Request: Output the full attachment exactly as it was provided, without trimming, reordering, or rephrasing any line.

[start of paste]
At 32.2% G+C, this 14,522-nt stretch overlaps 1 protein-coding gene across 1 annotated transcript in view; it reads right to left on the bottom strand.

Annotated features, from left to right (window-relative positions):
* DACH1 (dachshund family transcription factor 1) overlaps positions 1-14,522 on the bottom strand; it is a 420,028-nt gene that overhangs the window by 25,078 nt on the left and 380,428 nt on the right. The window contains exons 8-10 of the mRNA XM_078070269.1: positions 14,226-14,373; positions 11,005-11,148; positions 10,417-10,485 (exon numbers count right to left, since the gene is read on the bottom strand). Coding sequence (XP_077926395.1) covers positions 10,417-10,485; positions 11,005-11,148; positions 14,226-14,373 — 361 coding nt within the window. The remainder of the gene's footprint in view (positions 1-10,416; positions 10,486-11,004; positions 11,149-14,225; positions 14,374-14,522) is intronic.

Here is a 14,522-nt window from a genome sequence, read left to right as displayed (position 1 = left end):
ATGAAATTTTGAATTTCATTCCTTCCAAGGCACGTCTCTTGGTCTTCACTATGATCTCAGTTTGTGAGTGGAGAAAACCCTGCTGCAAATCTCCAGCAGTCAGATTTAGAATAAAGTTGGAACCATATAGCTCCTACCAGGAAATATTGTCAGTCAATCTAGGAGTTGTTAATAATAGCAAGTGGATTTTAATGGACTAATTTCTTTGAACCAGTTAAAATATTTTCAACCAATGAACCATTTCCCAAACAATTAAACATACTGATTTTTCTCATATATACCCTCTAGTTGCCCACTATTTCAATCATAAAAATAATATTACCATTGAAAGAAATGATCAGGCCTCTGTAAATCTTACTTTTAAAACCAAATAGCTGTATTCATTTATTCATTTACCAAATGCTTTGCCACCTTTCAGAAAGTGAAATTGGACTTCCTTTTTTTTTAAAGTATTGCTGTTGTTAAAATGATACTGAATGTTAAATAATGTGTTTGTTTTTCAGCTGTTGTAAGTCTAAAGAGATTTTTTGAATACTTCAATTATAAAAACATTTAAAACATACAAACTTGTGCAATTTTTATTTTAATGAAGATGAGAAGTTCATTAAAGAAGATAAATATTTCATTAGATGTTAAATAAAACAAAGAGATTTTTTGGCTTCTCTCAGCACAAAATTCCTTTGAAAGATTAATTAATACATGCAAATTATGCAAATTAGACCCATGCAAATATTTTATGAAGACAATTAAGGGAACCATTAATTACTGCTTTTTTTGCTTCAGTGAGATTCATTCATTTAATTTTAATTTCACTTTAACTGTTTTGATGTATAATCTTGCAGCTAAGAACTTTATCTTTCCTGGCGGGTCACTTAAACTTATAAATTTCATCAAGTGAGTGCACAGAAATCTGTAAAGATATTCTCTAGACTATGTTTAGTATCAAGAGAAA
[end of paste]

At 32.2% G+C, this 14,522-nt stretch overlaps 1 protein-coding gene across 1 annotated transcript in view; it reads right to left on the bottom strand.

Annotated features, from left to right (window-relative positions):
* DACH1 (dachshund family transcription factor 1) overlaps positions 1-14,522 on the bottom strand; it is a 420,028-nt gene that overhangs the window by 25,078 nt on the left and 380,428 nt on the right. The window contains exons 8-10 of the mRNA XM_078070269.1: positions 14,226-14,373; positions 11,005-11,148; positions 10,417-10,485 (exon numbers count right to left, since the gene is read on the bottom strand). Coding sequence (XP_077926395.1) covers positions 10,417-10,485; positions 11,005-11,148; positions 14,226-14,373 — 361 coding nt within the window. The remainder of the gene's footprint in view (positions 1-10,416; positions 10,486-11,004; positions 11,149-14,225; positions 14,374-14,522) is intronic.

Here is a 14,522-nt window from a genome sequence, read left to right as displayed (position 1 = left end):
ATGAAATTTTGAATTTCATTCCTTCCAAGGCACGTCTCTTGGTCTTCACTATGATCTCAGTTTGTGAGTGGAGAAAACCCTGCTGCAAATCTCCAGCAGTCAGATTTAGAATAAAGTTGGAACCATATAGCTCCTACCAGGAAATATTGTCAGTCAATCTAGGAGTTGTTAATAATAGCAAGTGGATTTTAATGGACTAATTTCTTTGAACCAGTTAAAATATTTTCAACCAATGAACCATTTCCCAAACAATTAAACATACTGATTTTTCTCATATATACCCTCTAGTTGCCCACTATTTCAATCATAAAAATAATATTACCATTGAAAGAAATGATCAGGCCTCTGTAAATCTTACTTTTAAAACCAAATAGCTGTATTCATTTATTCATTTACCAAATGCTTTGCCACCTTTCAGAAAGTGAAATTGGACTTCCTTTTTTTTTAAAGTATTGCTGTTGTTAAAATGATACTGAATGTTAAATAATGTGTTTGTTTTTCAGCTGTTGTAAGTCTAAAGAGATTTTTTGAATACTTCAATTATAAAAACATTTAAAACATACAAACTTGTGCAATTTTTATTTTAATGAAGATGAGAAGTTCATTAAAGAAGATAAATATTTCATTAGATGTTAAATAAAACAAAGAGATTTTTTGGCTTCTCTCAGCACAAAATTCCTTTGAAAGATTAATTAATACATGCAAATTATGCAAATTAGACCCATGCAAATATTTTATGAAGACAATTAAGGGAACCATTAATTACTGCTTTTTTTGCTTCAGTGAGATTCATTCATTTAATTTTAATTTCACTTTAACTGTTTTGATGTATAATCTTGCAGCTAAGAACTTTATCTTTCCTGGCGGGTCACTTAAACTTATAAATTTCATCAAGTGAGTGCACAGAAATCTGTAAAGATATTCTCTAGACTATGTTTAGTATCAAGAGAAA